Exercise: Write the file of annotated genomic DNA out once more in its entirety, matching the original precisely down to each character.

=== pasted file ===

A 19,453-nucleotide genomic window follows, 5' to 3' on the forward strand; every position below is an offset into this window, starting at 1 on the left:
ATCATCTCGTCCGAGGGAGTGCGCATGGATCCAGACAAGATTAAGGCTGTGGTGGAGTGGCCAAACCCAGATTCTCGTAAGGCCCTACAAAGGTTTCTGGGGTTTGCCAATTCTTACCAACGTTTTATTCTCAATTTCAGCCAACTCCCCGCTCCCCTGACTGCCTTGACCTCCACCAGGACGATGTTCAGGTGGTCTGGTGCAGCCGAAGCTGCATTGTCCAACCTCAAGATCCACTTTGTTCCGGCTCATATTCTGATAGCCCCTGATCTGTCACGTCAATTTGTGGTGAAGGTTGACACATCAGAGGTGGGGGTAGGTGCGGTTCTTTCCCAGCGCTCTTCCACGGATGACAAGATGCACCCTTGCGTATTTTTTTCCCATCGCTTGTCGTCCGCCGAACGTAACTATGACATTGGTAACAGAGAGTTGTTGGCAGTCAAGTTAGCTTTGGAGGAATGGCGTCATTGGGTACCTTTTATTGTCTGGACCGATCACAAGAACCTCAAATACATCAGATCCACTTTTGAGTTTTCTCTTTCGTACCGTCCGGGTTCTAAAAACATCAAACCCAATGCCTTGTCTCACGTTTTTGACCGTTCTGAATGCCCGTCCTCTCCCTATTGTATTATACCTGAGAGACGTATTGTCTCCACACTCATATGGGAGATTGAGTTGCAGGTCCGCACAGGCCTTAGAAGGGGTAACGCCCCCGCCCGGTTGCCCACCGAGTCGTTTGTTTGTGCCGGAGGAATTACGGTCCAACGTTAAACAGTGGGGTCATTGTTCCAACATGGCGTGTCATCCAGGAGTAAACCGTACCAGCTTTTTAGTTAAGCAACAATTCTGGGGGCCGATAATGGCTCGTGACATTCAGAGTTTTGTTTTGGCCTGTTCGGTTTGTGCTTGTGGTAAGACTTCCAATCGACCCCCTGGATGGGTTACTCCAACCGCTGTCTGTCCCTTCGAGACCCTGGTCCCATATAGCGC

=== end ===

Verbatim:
A 19,453-nucleotide genomic window follows, 5' to 3' on the forward strand; every position below is an offset into this window, starting at 1 on the left:
ATCATCTCGTCCGAGGGAGTGCGCATGGATCCAGACAAGATTAAGGCTGTGGTGGAGTGGCCAAACCCAGATTCTCGTAAGGCCCTACAAAGGTTTCTGGGGTTTGCCAATTCTTACCAACGTTTTATTCTCAATTTCAGCCAACTCCCCGCTCCCCTGACTGCCTTGACCTCCACCAGGACGATGTTCAGGTGGTCTGGTGCAGCCGAAGCTGCATTGTCCAACCTCAAGATCCACTTTGTTCCGGCTCATATTCTGATAGCCCCTGATCTGTCACGTCAATTTGTGGTGAAGGTTGACACATCAGAGGTGGGGGTAGGTGCGGTTCTTTCCCAGCGCTCTTCCACGGATGACAAGATGCACCCTTGCGTATTTTTTTCCCATCGCTTGTCGTCCGCCGAACGTAACTATGACATTGGTAACAGAGAGTTGTTGGCAGTCAAGTTAGCTTTGGAGGAATGGCGTCATTGGGTACCTTTTATTGTCTGGACCGATCACAAGAACCTCAAATACATCAGATCCACTTTTGAGTTTTCTCTTTCGTACCGTCCGGGTTCTAAAAACATCAAACCCAATGCCTTGTCTCACGTTTTTGACCGTTCTGAATGCCCGTCCTCTCCCTATTGTATTATACCTGAGAGACGTATTGTCTCCACACTCATATGGGAGATTGAGTTGCAGGTCCGCACAGGCCTTAGAAGGGGTAACGCCCCCGCCCGGTTGCCCACCGAGTCGTTTGTTTGTGCCGGAGGAATTACGGTCCAACGTTAAACAGTGGGGTCATTGTTCCAACATGGCGTGTCATCCAGGAGTAAACCGTACCAGCTTTTTAGTTAAGCAACAATTCTGGGGGCCGATAATGGCTCGTGACATTCAGAGTTTTGTTTTGGCCTGTTCGGTTTGTGCTTGTGGTAAGACTTCCAATCGACCCCCTGGATGGGTTACTCCAACCGCTGTCTGTCCCTTCGAGACCCTGGTCCCATATAGCGC